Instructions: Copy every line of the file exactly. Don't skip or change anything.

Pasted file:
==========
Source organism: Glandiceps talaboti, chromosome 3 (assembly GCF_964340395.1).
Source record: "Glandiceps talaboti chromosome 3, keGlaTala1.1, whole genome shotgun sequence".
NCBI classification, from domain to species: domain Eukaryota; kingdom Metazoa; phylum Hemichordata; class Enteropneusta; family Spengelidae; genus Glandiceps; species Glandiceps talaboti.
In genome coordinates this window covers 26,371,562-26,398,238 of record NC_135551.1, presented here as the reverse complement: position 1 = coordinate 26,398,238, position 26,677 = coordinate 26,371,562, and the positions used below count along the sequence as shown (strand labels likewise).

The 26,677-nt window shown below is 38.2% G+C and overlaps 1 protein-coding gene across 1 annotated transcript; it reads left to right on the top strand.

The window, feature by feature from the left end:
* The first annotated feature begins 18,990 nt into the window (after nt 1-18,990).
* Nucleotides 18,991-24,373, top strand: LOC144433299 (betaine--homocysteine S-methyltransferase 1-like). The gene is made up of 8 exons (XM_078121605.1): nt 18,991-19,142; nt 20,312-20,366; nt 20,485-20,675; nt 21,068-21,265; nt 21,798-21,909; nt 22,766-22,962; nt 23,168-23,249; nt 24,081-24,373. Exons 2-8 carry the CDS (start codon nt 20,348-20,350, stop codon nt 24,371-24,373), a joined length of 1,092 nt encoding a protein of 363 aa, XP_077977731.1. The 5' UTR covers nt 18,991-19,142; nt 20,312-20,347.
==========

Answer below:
Source organism: Glandiceps talaboti, chromosome 3 (assembly GCF_964340395.1).
Source record: "Glandiceps talaboti chromosome 3, keGlaTala1.1, whole genome shotgun sequence".
NCBI classification, from domain to species: domain Eukaryota; kingdom Metazoa; phylum Hemichordata; class Enteropneusta; family Spengelidae; genus Glandiceps; species Glandiceps talaboti.
In genome coordinates this window covers 26,371,562-26,398,238 of record NC_135551.1, presented here as the reverse complement: position 1 = coordinate 26,398,238, position 26,677 = coordinate 26,371,562, and the positions used below count along the sequence as shown (strand labels likewise).

The 26,677-nt window shown below is 38.2% G+C and overlaps 1 protein-coding gene across 1 annotated transcript; it reads left to right on the top strand.

The window, feature by feature from the left end:
* The first annotated feature begins 18,990 nt into the window (after nt 1-18,990).
* Nucleotides 18,991-24,373, top strand: LOC144433299 (betaine--homocysteine S-methyltransferase 1-like). The gene is made up of 8 exons (XM_078121605.1): nt 18,991-19,142; nt 20,312-20,366; nt 20,485-20,675; nt 21,068-21,265; nt 21,798-21,909; nt 22,766-22,962; nt 23,168-23,249; nt 24,081-24,373. Exons 2-8 carry the CDS (start codon nt 20,348-20,350, stop codon nt 24,371-24,373), a joined length of 1,092 nt encoding a protein of 363 aa, XP_077977731.1. The 5' UTR covers nt 18,991-19,142; nt 20,312-20,347.